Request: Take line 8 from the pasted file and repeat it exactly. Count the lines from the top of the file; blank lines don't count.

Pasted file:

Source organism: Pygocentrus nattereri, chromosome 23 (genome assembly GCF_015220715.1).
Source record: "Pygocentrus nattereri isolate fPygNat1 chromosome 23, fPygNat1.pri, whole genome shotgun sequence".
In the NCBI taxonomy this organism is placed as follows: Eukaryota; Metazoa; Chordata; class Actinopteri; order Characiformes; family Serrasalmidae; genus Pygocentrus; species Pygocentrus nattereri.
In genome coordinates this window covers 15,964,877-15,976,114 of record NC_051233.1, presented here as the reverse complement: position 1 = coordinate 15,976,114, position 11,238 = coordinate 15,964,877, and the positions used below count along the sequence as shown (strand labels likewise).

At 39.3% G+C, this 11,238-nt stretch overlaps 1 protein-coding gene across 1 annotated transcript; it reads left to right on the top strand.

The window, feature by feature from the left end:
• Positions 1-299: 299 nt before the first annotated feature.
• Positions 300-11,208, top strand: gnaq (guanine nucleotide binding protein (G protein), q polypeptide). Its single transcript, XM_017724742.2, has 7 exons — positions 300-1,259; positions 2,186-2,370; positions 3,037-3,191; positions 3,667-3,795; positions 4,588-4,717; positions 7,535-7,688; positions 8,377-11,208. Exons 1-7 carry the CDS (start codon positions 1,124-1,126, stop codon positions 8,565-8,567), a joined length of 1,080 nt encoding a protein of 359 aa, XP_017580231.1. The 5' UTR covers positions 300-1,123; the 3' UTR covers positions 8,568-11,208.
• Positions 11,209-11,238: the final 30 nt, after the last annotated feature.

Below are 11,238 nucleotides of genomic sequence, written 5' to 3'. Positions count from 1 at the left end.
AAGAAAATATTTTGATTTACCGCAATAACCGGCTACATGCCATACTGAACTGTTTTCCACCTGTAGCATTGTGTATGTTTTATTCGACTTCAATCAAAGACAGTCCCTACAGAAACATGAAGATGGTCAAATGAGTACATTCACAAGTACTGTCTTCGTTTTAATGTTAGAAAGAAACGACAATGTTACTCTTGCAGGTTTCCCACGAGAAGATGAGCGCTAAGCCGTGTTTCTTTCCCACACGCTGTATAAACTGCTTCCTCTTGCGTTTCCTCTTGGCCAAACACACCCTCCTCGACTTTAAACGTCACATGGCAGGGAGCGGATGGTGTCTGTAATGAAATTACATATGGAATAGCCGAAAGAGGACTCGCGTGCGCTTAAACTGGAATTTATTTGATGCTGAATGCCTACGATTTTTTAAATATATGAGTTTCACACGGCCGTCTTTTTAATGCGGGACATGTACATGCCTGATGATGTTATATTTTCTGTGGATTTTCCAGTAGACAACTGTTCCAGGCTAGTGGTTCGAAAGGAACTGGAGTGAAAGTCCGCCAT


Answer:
• Positions 300-11,208, top strand: gnaq (guanine nucleotide binding protein (G protein), q polypeptide). Its single transcript, XM_017724742.2, has 7 exons — positions 300-1,259; positions 2,186-2,370; positions 3,037-3,191; positions 3,667-3,795; positions 4,588-4,717; positions 7,535-7,688; positions 8,377-11,208. Exons 1-7 carry the CDS (start codon positions 1,124-1,126, stop codon positions 8,565-8,567), a joined length of 1,080 nt encoding a protein of 359 aa, XP_017580231.1. The 5' UTR covers positions 300-1,123; the 3' UTR covers positions 8,568-11,208.